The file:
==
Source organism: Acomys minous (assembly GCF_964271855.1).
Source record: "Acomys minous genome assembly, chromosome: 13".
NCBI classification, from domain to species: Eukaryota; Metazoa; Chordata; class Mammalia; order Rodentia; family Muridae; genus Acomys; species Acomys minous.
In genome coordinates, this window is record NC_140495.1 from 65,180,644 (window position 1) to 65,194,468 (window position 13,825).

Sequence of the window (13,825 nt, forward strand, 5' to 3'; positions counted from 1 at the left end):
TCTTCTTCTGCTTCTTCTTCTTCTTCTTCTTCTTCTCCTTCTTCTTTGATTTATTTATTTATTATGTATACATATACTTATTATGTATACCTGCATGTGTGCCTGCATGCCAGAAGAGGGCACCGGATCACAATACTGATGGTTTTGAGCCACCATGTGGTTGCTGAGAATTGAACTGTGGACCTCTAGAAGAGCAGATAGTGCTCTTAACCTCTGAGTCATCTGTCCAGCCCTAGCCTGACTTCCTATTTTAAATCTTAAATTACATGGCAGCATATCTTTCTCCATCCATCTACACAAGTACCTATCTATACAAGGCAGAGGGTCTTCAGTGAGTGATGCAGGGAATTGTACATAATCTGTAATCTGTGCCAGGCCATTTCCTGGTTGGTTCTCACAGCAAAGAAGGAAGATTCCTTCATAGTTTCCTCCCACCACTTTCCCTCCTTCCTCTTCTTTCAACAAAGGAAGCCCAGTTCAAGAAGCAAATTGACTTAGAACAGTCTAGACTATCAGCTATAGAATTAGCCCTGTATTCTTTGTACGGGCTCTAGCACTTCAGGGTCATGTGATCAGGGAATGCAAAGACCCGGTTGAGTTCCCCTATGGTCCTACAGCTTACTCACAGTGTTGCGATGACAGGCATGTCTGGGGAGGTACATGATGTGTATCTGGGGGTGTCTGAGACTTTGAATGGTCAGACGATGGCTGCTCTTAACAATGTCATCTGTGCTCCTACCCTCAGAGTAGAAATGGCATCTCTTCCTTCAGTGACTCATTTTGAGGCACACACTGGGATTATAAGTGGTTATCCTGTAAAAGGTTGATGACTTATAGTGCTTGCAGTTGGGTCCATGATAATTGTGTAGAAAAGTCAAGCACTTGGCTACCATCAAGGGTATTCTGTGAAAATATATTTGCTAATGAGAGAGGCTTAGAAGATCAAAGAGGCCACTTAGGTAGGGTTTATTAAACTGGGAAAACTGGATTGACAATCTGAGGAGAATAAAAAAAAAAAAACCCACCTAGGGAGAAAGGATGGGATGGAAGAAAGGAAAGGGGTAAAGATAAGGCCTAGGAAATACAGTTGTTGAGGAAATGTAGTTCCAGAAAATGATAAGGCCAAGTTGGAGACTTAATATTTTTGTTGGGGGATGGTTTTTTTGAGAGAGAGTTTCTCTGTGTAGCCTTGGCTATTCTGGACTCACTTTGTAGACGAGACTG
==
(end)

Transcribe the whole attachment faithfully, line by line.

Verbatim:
Source organism: Acomys minous (assembly GCF_964271855.1).
Source record: "Acomys minous genome assembly, chromosome: 13".
NCBI classification, from domain to species: Eukaryota; Metazoa; Chordata; class Mammalia; order Rodentia; family Muridae; genus Acomys; species Acomys minous.
In genome coordinates, this window is record NC_140495.1 from 65,180,644 (window position 1) to 65,194,468 (window position 13,825).

Sequence of the window (13,825 nt, forward strand, 5' to 3'; positions counted from 1 at the left end):
TCTTCTTCTGCTTCTTCTTCTTCTTCTTCTTCTTCTCCTTCTTCTTTGATTTATTTATTTATTATGTATACATATACTTATTATGTATACCTGCATGTGTGCCTGCATGCCAGAAGAGGGCACCGGATCACAATACTGATGGTTTTGAGCCACCATGTGGTTGCTGAGAATTGAACTGTGGACCTCTAGAAGAGCAGATAGTGCTCTTAACCTCTGAGTCATCTGTCCAGCCCTAGCCTGACTTCCTATTTTAAATCTTAAATTACATGGCAGCATATCTTTCTCCATCCATCTACACAAGTACCTATCTATACAAGGCAGAGGGTCTTCAGTGAGTGATGCAGGGAATTGTACATAATCTGTAATCTGTGCCAGGCCATTTCCTGGTTGGTTCTCACAGCAAAGAAGGAAGATTCCTTCATAGTTTCCTCCCACCACTTTCCCTCCTTCCTCTTCTTTCAACAAAGGAAGCCCAGTTCAAGAAGCAAATTGACTTAGAACAGTCTAGACTATCAGCTATAGAATTAGCCCTGTATTCTTTGTACGGGCTCTAGCACTTCAGGGTCATGTGATCAGGGAATGCAAAGACCCGGTTGAGTTCCCCTATGGTCCTACAGCTTACTCACAGTGTTGCGATGACAGGCATGTCTGGGGAGGTACATGATGTGTATCTGGGGGTGTCTGAGACTTTGAATGGTCAGACGATGGCTGCTCTTAACAATGTCATCTGTGCTCCTACCCTCAGAGTAGAAATGGCATCTCTTCCTTCAGTGACTCATTTTGAGGCACACACTGGGATTATAAGTGGTTATCCTGTAAAAGGTTGATGACTTATAGTGCTTGCAGTTGGGTCCATGATAATTGTGTAGAAAAGTCAAGCACTTGGCTACCATCAAGGGTATTCTGTGAAAATATATTTGCTAATGAGAGAGGCTTAGAAGATCAAAGAGGCCACTTAGGTAGGGTTTATTAAACTGGGAAAACTGGATTGACAATCTGAGGAGAATAAAAAAAAAAAAACCCACCTAGGGAGAAAGGATGGGATGGAAGAAAGGAAAGGGGTAAAGATAAGGCCTAGGAAATACAGTTGTTGAGGAAATGTAGTTCCAGAAAATGATAAGGCCAAGTTGGAGACTTAATATTTTTGTTGGGGGATGGTTTTTTTGAGAGAGAGTTTCTCTGTGTAGCCTTGGCTATTCTGGACTCACTTTGTAGACGAGACTG